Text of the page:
Hey F Mc – So you would need to work on yourself to be more secure so that you are able to emotionally and mentally deal with an avoidant – who in turn becomes more secure when you are spending time together. The avoidant person usually triggers the other partner to become avoidant themselves, or even anxious attachment. So the break the cycle one partner needs to work towards becoming more secure.

  2. Anita Piwowarczyk

    September 30, 2023 at 3:59 pm

    This is a very insightful article. I’d love to d’Irak with someone about what I’m going through and hire you for coaching. I need help.

    Thank you.

  3. Sophie

    October 5, 2022 at 7:39 am

    My long distance boyfriend broke up with me. We’re together and been in long distance for 2.5years and he ended if a week ago. We dont really see each other every month since it’s impossible for our scheds and we are miles away. We spend 1-2weeks together everytime wee meet and we I can feel the we love spending time with each other together. But he told me a week ago that he can’t do long distance anymore and that he loves me but he dont want to be together. I always fix our relationship because he keep doing that and we’ll get back to each other again then the cycle never ends but that time I just give up after he told me I was so stubborn and dont respect his decision. I’ve been with him to high and lows but he never saw if (or maybe he saw it but dont mind), he told me maybe I’m not inlove with him and I’m just obsessed. I’m doing NC for a week now but I dont know he’s still the person I wanna spend the rest of my life with. He is somehow have an avoidant + kinda secure attachment style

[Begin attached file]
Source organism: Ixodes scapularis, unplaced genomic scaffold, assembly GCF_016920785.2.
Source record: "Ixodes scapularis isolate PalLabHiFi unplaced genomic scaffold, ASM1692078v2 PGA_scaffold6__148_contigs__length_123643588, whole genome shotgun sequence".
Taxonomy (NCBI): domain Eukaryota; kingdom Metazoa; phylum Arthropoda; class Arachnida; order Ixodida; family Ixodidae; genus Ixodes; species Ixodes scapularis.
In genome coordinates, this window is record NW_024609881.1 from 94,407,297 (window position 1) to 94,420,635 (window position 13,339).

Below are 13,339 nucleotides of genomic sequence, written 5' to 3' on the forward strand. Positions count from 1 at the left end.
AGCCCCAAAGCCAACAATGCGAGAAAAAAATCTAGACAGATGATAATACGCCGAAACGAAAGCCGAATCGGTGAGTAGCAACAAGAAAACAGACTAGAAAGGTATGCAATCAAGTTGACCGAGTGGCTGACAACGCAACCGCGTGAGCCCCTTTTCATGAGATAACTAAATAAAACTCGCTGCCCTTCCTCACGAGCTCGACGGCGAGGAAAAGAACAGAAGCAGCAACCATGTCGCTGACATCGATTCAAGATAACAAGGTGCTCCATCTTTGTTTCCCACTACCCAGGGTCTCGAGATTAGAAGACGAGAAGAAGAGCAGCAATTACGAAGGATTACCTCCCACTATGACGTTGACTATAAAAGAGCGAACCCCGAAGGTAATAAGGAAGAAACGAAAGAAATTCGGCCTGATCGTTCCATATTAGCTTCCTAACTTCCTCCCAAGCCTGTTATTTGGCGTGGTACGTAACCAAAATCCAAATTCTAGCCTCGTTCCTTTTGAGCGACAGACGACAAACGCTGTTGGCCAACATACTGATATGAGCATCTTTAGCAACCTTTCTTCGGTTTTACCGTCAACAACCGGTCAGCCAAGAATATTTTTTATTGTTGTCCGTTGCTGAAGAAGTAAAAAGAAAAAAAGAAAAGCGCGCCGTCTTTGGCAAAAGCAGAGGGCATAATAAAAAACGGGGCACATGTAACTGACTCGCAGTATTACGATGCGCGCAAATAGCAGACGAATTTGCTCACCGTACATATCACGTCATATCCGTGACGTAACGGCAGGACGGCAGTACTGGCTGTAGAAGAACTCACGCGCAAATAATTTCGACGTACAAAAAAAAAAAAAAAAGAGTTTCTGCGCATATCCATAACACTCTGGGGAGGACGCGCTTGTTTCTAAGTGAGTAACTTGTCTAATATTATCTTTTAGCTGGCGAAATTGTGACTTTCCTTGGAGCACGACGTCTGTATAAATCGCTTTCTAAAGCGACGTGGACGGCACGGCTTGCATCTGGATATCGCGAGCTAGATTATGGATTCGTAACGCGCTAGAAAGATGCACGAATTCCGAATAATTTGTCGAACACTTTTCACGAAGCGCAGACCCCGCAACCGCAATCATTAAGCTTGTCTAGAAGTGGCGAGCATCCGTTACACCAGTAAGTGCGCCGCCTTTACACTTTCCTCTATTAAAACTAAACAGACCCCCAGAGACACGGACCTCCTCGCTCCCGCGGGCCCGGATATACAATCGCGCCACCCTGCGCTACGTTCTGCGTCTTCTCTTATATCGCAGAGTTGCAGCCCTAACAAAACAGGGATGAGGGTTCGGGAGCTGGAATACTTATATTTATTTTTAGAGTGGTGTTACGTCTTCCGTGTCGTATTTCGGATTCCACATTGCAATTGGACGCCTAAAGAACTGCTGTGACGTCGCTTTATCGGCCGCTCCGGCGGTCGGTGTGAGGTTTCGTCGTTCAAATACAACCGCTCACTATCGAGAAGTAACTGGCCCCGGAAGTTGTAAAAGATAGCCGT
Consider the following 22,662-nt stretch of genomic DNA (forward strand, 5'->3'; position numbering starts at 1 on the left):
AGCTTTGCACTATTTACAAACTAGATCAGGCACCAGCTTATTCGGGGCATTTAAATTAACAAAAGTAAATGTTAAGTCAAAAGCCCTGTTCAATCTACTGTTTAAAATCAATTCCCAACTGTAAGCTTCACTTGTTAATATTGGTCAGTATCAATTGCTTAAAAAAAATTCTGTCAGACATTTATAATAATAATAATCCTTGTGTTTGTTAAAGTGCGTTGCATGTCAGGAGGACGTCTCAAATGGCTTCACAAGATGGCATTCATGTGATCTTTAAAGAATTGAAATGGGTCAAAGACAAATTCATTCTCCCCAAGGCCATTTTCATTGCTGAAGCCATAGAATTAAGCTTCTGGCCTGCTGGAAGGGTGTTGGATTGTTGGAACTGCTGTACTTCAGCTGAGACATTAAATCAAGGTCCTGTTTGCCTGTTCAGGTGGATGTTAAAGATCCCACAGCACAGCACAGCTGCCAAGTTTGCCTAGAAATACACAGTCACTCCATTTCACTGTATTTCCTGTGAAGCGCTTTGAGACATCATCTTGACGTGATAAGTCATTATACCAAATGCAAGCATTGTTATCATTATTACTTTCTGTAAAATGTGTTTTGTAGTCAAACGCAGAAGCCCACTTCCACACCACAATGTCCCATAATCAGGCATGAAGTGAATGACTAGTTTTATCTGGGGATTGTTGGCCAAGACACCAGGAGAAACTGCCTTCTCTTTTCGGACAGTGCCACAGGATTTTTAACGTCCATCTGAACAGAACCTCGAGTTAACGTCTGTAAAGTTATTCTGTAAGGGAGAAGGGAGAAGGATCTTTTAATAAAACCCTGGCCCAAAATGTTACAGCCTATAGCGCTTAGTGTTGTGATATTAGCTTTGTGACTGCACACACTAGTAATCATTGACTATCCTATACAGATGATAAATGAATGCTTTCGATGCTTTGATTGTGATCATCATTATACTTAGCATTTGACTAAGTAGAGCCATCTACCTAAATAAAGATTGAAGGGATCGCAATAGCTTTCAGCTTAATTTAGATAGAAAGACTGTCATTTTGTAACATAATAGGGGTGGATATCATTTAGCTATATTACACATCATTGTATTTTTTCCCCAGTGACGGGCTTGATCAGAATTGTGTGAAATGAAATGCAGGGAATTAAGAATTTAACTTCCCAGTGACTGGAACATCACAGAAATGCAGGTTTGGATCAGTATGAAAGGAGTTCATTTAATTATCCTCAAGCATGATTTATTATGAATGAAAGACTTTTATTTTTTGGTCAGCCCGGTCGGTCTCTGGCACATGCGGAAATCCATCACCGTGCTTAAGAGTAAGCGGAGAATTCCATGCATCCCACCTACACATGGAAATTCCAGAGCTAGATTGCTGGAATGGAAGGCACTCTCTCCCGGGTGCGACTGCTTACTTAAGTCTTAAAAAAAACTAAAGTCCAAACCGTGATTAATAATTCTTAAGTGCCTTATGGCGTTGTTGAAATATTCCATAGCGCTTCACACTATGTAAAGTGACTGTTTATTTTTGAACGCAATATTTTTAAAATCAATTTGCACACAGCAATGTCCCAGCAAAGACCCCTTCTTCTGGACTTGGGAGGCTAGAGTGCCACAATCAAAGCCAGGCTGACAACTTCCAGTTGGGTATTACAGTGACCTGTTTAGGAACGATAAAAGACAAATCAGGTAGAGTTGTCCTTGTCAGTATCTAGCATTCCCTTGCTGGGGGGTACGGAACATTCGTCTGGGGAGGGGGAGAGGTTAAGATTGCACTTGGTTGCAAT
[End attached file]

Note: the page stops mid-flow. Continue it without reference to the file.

4. The Bone Collector

    September 21, 2022 at 4:56 am

    My ex, unbelievably dismissive avoidant! I’m genuinely ok with no guarantee I’ll end up with him anyway, but I’m wondering if I should do closer to 45 days of NC considering their sense of time is way different from my anxious-getting-to-secure attachment style.

    1. Coach Shaunna Nicol

      September 24, 2022 at 4:18 pm

      Hey there, yes if he is a DA then 45 days is better suited to NC

  5. Bill

    September 11, 2022 at 3:34 pm

    My girlfriend broke up with me about 3 weeks ago . We been together for about 7 months and it’s been kinda Rocky . She’s never had kids and I have several and she said that I could never make her feel like she needs for feel because my kids will always come first . And says I don’t want that with her because I’ve already done that with a woman . Ive told her that I want to build a solid relationship before I think about that again . So she broke up with me saying she can’t be with me because I can’t make her feel like she comes first . I don’t understand it . I love her but I don’t know how to communicate with her.

    1. Coach Shaunna Nicol

      September 13, 2022 at 5:32 pm

      Bill, I think that the fact she couldn’t see or appreciate that your CHILDREN came before is the first sign that she was not the person for you. If you have children, they come first all times. Maybe, one day when she has her own she will understand that but for now I do think that she needs to be more mature and realise that you had children when she agreed to be with you and that isn’t going to change.